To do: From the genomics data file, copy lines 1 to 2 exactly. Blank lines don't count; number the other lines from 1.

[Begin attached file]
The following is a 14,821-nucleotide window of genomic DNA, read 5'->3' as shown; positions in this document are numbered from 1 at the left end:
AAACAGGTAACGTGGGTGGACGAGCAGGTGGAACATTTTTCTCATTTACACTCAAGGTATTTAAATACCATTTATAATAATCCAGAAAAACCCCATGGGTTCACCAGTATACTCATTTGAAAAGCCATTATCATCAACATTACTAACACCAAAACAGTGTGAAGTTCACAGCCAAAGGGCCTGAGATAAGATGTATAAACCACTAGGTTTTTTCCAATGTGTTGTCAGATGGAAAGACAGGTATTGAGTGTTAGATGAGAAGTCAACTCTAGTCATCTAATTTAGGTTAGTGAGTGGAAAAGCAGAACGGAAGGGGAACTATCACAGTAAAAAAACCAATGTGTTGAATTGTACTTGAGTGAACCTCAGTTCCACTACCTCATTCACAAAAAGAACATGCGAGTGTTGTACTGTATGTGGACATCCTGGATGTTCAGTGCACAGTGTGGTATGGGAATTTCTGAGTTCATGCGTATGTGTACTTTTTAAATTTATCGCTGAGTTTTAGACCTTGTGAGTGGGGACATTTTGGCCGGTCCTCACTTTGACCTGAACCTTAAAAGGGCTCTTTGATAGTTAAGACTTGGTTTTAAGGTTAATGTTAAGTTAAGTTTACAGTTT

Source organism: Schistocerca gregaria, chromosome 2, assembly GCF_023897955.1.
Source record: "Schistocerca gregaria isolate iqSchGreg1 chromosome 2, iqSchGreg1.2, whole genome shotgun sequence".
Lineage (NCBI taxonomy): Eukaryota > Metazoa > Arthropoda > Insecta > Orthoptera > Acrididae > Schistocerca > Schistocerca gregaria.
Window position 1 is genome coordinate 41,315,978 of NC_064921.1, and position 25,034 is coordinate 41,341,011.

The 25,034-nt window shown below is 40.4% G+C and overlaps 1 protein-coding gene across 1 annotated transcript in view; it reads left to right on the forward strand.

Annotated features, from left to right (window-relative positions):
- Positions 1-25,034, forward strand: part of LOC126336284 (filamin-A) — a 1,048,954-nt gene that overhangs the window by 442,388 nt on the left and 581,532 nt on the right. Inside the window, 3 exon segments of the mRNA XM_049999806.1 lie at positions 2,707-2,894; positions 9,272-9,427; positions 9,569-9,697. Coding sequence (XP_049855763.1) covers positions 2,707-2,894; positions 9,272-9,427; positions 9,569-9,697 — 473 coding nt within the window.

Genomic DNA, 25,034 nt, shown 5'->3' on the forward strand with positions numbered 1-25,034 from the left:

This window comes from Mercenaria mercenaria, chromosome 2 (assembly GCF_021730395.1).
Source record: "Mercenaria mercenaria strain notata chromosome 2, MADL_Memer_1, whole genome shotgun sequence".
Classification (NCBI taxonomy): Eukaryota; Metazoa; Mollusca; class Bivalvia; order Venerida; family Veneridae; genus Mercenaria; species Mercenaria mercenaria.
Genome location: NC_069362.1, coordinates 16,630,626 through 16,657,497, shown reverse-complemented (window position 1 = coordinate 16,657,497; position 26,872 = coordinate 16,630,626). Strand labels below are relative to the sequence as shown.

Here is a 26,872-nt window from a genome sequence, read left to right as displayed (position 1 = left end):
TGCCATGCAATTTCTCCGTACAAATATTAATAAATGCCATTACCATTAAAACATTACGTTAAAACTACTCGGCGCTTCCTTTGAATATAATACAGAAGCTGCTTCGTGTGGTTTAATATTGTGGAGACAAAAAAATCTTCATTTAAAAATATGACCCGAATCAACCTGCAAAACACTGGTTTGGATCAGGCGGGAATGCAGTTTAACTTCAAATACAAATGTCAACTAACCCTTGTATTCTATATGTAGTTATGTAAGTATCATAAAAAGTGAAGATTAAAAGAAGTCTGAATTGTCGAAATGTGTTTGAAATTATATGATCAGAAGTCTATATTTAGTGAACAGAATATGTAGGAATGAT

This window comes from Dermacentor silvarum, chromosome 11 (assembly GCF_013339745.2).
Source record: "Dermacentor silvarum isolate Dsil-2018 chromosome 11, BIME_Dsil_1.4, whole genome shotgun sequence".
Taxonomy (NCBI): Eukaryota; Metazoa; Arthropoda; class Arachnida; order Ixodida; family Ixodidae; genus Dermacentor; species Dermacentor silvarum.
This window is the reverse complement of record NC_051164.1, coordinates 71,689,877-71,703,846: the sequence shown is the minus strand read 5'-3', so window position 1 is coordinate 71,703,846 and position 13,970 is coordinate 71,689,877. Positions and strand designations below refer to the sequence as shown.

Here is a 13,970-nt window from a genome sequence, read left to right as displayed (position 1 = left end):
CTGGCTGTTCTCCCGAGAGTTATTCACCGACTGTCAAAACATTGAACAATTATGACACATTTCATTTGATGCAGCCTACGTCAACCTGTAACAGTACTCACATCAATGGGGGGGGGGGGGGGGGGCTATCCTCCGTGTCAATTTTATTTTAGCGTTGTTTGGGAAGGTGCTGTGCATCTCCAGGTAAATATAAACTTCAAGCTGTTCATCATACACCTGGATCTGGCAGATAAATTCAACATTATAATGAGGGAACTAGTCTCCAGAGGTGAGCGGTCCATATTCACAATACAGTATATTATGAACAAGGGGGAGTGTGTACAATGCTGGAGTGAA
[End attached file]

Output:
The following is a 14,821-nucleotide window of genomic DNA, read 5'->3' as shown; positions in this document are numbered from 1 at the left end:
AAACAGGTAACGTGGGTGGACGAGCAGGTGGAACATTTTTCTCATTTACACTCAAGGTATTTAAATACCATTTATAATAATCCAGAAAAACCCCATGGGTTCACCAGTATACTCATTTGAAAAGCCATTATCATCAACATTACTAACACCAAAACAGTGTGAAGTTCACAGCCAAAGGGCCTGAGATAAGATGTATAAACCACTAGGTTTTTTCCAATGTGTTGTCAGATGGAAAGACAGGTATTGAGTGTTAGATGAGAAGTCAACTCTAGTCATCTAATTTAGGTTAGTGAGTGGAAAAGCAGAACGGAAGGGGAACTATCACAGTAAAAAAACCAATGTGTTGAATTGTACTTGAGTGAACCTCAGTTCCACTACCTCATTCACAAAAAGAACATGCGAGTGTTGTACTGTATGTGGACATCCTGGATGTTCAGTGCACAGTGTGGTATGGGAATTTCTGAGTTCATGCGTATGTGTACTTTTTAAATTTATCGCTGAGTTTTAGACCTTGTGAGTGGGGACATTTTGGCCGGTCCTCACTTTGACCTGAACCTTAAAAGGGCTCTTTGATAGTTAAGACTTGGTTTTAAGGTTAATGTTAAGTTAAGTTTACAGTTT